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If you adopt this habit, you will join the elite 5% top earners

Money may not be everything, but it certainly helps!

You want success in your life?  Follow the gurus, those you can observe being successful, and see what habits they have that make a difference.

One thing they all have in common?  They READ!  Voraciously!

It is well documented that a thirst for mastery and knowledge is a key to success.  If you are aiming for this kind of success, you need to get the habit, if you don’t already have it.

I try to read at least 30 books per year about  my subjects (talent, leadership, culture, etc), and others of a “general” nature, which can be fun or stimulating of other ideas.  As a result, I know that my wisdom, knowledge, understanding and abilities are constantly in progress.

What are you reading?

When did you last read a book that you found to be really life-transforming?

Tell me about your experiences in reading, by answering this mail.  I will read them all!

In a forthcoming issue of BecomingGlobal, there will be a list of recommended reading for those who want to succeed in reaching their dreams.

Taking a moment to gain a lifetime

If you are living anywhere in western Europe, then you are probably having a love-hate relationship with the weather just now. The unusually early heat is a surprise to most of us, and brings positives and negatives. Here in Toulouse, it has been between 36 and 39 degrees every day for over a week now.

So, when I got up early this morning, and found that the sky was a clear blue, and sun sparkling, but the temperature still relatively fresh, I felt a delight and pleasure at how comfortable it was, after several days of, frankly, wanting to die between noon and six! I did my various morning getting up things and then rushed to the kitchen, to “get my breakfast done with quickly”, before getting on with important stuff.

And that was my mistake!

I rushed…

I made my coffee (bulletproof, by the way; we can talk about that another time!), and scurried over to my desk, to deal with today’s task load. I am sitting here now, with the empty mug just finished.

What was my mistake?

NOT taking the five minutes to savour the coffee on the terrace!

What a missed opportunity that was, to sit in the shade, surrounded by the leafy plants, many of which provide our daily goodness – basil, rocket, chives, and even some strawberries.  It is such a calm place in the midst of the chaos of the city, and I just rushed to my desk!

Taking five minutes to recharge is important.  We all need it, and should not deny ourselves the pleasure.  Focusing on the moment, the beauty, the bounty and the gratitude that those engender is amazingly productive, and creates a sense of wellbeing that lasts a whole day, and, arguably, if you do it long enough, a whole lifetime!  We can go into the science of that another time, but there is scientific evidence of this, too!

For now – ask yourself what you could to today to create some gratitude and pleasure, however busy your schedule.  I am going to be doing an awful lot of different things today, but the first, after finishing this post?  I am going to have five minutes on the terrace!

Have a great day!  And, if you want more tips on how to work towards a healthy, happy life, full of success and satisfaction, then sign up for free daily message from BecomingGlobal.

Culture clash and how to handle it…?

I read this article yesterday, from the NY Times, describing how a Chinese company had invested in Ohio, and how the city had been happy to accept the incoming money and boost to the economy, with new jobs, energy and so on.  However, a few months on, they were less happy to find that the corporate culture the company had “brought with it from China” was not in line with local thinking, or regulations.

I intend no judgement of either side, but this is just the kind of ugly, complex situation you risk finding yourself in as “foreign” students and graduates.  You go into a company or situation, where you are initially “valued” for your difference, but after that, it all gets more and more complicated!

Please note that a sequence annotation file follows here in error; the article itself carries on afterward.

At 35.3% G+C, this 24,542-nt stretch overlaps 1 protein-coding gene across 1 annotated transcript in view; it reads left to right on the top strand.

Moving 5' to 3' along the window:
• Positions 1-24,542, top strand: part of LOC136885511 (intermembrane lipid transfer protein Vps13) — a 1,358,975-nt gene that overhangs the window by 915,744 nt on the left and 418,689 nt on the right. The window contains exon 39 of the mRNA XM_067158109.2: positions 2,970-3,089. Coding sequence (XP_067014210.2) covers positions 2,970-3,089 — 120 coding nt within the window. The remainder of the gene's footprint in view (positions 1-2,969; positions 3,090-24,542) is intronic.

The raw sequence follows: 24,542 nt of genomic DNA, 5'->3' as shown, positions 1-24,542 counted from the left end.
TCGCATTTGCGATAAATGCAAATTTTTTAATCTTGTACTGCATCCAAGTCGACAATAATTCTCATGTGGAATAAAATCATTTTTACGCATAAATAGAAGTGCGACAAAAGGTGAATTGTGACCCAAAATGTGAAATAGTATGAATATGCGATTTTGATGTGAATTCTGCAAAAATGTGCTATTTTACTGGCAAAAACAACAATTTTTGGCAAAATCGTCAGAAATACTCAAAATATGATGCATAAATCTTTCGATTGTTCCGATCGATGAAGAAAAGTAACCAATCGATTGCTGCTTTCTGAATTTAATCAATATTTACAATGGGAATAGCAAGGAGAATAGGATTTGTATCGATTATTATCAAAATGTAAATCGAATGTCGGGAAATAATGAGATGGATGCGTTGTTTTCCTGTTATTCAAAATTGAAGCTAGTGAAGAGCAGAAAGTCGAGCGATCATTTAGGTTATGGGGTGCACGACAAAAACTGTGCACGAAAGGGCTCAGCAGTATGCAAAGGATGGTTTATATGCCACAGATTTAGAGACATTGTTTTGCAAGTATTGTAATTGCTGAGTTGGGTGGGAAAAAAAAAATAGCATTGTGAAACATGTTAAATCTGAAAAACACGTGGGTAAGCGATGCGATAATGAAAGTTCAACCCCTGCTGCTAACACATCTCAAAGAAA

How many of you have already experienced this kind of thing?  I certainly have, over my time working in 17 countries and 4 continents, and it surely is not pretty!

There is one way to protect yourself from the worst of this kind of clash, and that is to learn about culture, and how it plays in our lives.  BecomingGlobal can help you do that, with monthly articles on cultural nuances, and all kinds of ideas of how to survive the tensions that differing cultures inevitably cause…  Sign up now for free daily information, and consider the monthly premium issue, if you want the full wisdom on how to survive and thrive across cultures!

The job interviews I am most ashamed of

OK…I am going to tell you about some interviews I did when I was younger when I REALLY sucked!

If I could go back in time, with some kind of amazingly clever time machine, and SMACK myself, then I would.  But I can’t, so my punishment will be mocking myself in front of hundreds of you.

You should try this sometime. Embarrassment is a powerful motivator.

January 1987 – Claire goes to her British Airways management trainee interview, and they ask her “when did you last fail at something?”.. She says (cringe….) “Actually, I make sure that everything I undertake is something I can succeed at”.

I thought it was true and clever, whereas in fact it was arrogant and thoughtless.  It also suggested that I never tried anything outside my comfort zone.  FAIL!!

April 1993 – Claire travels specially to Paris to meet one of the world’s top headhunting firms.  She is doing the final interview and really really really wants the job.  Not just because she thinks they are a great firm, but because she and her husband need to make a massive payment on a house, and she really needs the money.  Before the interview was even halfway through, she is asking, “so, how much, exactly, will the salary and bonus be?”  She broke a golden rule, and she even knew it while she was doing it, but she just could not stop herself!  FAIL!!

February 2011 – Claire is interviewing with a local events company that wants her help with developing its business internationally.  She is pretty certain that they want her to join, and will pay her properly, but this time, she has ASSUMED that they will be happy to let her work from home.  While, this time, she did save the situation, there was a horrible ten minutes of really awkward communication in which they must have thought she was some sort of terrible, pretentious person.